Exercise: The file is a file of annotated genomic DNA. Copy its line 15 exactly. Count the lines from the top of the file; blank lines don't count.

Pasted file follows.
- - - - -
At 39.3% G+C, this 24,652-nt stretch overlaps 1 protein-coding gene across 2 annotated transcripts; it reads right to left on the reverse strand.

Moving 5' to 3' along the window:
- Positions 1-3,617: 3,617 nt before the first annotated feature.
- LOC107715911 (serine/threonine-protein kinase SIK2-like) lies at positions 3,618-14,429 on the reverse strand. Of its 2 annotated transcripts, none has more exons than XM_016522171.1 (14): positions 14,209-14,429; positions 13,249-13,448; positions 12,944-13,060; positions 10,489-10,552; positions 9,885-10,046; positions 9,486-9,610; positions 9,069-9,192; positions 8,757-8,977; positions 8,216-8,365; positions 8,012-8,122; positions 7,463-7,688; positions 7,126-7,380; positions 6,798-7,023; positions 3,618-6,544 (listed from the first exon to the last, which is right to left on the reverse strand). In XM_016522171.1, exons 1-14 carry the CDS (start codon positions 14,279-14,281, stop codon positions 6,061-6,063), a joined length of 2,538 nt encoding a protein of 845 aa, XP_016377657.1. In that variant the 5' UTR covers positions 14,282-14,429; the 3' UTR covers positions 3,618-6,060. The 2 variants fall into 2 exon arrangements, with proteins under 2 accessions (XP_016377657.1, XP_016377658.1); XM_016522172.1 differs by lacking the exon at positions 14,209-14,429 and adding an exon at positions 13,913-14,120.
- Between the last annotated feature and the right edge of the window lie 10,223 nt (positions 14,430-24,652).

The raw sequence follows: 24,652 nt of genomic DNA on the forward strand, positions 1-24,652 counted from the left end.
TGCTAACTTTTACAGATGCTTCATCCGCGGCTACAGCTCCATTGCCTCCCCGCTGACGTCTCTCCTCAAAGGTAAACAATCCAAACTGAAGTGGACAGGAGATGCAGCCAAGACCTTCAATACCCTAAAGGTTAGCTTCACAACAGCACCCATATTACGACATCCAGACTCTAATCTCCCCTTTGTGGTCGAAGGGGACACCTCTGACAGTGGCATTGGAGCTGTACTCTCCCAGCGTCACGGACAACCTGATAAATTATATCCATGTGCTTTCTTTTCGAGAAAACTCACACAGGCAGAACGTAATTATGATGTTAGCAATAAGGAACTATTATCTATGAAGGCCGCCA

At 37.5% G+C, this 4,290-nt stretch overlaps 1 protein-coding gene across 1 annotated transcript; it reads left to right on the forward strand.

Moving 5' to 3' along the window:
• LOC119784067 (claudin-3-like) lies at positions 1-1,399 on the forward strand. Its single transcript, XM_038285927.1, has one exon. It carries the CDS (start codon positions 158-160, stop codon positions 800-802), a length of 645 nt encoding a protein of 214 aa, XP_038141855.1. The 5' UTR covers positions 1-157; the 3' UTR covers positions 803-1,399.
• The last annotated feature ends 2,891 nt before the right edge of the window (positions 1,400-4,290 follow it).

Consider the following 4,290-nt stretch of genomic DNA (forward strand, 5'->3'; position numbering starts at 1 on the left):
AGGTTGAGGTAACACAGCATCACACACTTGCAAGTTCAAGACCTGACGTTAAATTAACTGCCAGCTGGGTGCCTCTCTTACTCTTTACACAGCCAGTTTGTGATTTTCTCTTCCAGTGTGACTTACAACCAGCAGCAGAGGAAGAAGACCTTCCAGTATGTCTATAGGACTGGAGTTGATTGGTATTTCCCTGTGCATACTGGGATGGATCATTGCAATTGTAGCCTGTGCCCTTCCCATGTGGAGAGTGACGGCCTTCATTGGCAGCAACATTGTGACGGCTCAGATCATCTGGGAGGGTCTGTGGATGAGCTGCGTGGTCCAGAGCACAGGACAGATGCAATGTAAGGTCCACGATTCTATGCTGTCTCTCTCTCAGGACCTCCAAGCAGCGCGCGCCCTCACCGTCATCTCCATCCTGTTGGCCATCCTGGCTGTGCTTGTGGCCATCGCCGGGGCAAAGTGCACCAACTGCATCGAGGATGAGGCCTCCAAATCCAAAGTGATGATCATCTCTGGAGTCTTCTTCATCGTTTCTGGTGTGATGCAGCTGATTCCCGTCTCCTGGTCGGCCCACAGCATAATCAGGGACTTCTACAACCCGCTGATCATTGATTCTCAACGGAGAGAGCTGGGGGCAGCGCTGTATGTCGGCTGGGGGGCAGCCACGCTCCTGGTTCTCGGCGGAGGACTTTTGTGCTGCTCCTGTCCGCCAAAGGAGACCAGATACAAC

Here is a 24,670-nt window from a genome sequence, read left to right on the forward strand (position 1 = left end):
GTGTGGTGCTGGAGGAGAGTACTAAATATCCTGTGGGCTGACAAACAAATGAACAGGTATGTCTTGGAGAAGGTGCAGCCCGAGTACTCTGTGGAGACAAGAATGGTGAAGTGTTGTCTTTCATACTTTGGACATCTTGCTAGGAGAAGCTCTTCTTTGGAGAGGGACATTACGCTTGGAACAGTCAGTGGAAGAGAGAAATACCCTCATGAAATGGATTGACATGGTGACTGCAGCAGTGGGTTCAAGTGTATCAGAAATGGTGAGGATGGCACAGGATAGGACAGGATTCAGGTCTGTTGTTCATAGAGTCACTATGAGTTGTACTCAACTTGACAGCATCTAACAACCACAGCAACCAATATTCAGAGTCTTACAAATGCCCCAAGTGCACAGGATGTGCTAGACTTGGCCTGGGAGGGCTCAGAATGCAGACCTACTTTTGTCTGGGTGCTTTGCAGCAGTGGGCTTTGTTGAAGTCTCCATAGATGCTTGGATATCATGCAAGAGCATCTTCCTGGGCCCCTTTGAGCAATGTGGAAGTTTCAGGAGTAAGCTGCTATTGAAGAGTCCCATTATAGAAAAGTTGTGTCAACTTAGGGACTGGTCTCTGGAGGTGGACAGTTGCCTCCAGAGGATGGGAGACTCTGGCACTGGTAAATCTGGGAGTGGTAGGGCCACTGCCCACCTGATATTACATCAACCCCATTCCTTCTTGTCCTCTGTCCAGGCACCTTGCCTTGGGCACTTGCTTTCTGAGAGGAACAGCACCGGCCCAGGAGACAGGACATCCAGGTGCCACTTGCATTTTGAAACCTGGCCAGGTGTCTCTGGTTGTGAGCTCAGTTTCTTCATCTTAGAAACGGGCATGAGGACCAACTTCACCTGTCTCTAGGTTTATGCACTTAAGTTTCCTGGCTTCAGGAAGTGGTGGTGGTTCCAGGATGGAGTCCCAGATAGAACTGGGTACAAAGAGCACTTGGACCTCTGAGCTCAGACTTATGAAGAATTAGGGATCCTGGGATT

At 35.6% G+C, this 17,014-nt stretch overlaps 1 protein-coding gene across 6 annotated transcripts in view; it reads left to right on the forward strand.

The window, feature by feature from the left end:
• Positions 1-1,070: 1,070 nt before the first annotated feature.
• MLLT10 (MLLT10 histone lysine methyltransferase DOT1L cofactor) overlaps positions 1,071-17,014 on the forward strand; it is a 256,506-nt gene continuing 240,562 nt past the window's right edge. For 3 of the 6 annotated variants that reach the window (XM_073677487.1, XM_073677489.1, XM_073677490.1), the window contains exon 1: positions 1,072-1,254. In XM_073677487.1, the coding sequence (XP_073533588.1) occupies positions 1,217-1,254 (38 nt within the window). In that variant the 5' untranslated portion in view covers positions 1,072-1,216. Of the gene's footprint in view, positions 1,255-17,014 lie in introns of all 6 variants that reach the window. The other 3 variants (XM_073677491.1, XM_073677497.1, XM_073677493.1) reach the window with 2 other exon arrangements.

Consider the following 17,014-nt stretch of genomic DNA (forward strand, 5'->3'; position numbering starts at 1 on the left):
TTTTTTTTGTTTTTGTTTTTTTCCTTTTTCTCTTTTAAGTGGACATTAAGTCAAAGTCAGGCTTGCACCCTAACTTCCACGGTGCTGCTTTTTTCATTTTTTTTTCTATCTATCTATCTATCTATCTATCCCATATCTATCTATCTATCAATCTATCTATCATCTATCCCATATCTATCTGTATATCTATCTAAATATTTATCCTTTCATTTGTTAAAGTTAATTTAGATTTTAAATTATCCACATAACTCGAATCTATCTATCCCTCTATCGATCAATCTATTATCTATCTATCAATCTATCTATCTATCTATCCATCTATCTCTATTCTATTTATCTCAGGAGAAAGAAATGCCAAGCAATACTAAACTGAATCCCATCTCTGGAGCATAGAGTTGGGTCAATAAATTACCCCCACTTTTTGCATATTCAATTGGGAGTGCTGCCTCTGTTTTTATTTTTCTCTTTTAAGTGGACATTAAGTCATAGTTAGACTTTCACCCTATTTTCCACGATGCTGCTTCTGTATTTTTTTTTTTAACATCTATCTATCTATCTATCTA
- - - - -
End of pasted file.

GTGTGGTGCTGGAGGAGAGTACTAAATATCCTGTGGGCTGACAAACAAATGAACAGGTATGTCTTGGAGAAGGTGCAGCCCGAGTACTCTGTGGAGACAAGAATGGTGAAGTGTTGTCTTTCATACTTTGGACATCTTGCTAGGAGAAGCTCTTCTTTGGAGAGGGACATTACGCTTGGAACAGTCAGTGGAAGAGAGAAATACCCTCATGAAATGGATTGACATGGTGACTGCAGCAGTGGGTTCAAGTGTATCAGAAATGGTGAGGATGGCACAGGATAGGACAGGATTCAGGTCTGTTGTTCATAGAGTCACTATGAGTTGTACTCAACTTGACAGCATCTAACAACCACAGCAACCAATATTCAGAGTCTTACAAATGCCCCAAGTGCACAGGATGTGCTAGACTTGGCCTGGGAGGGCTCAGAATGCAGACCTACTTTTGTCTGGGTGCTTTGCAGCAGTGGGCTTTGTTGAAGTCTCCATAGATGCTTGGATATCATGCAAGAGCATCTTCCTGGGCCCCTTTGAGCAATGTGGAAGTTTCAGGAGTAAGCTGCTATTGAAGAGTCCCATTATAGAAAAGTTGTGTCAACTTAGGGACTGGTCTCTGGAGGTGGACAGTTGCCTCCAGAGGATGGGAGACTCTGGCACTGGTAAATCTGGGAGTGGTAGGGCCACTGCCCACCTGATATTACATCAACCCCATTCCTTCTTGTCCTCTGTCCAGGCACCTTGCCTTGGGCACTTGCTTTCTGAGAGGAACAGCACCGGCCCAGGAGACAGGACATCCAGGTGCCACTTGCATTTTGAAACCTGGCCAGGTGTCTCTGGTTGTGAGCTCAGTTTCTTCATCTTAGAAACGGGCATGAGGACCAACTTCACCTGTCTCTAGGTTTATGCACTTAAGTTTCCTGGCTTCAGGAAGTGGTGGTGGTTCCAGGATGGAGTCCCAGATAGAACTGGGTACAAAGAGCACTTGGACCTCTGAGCTCAGACTTATGAAGAATTAGGGATCCTGGGATT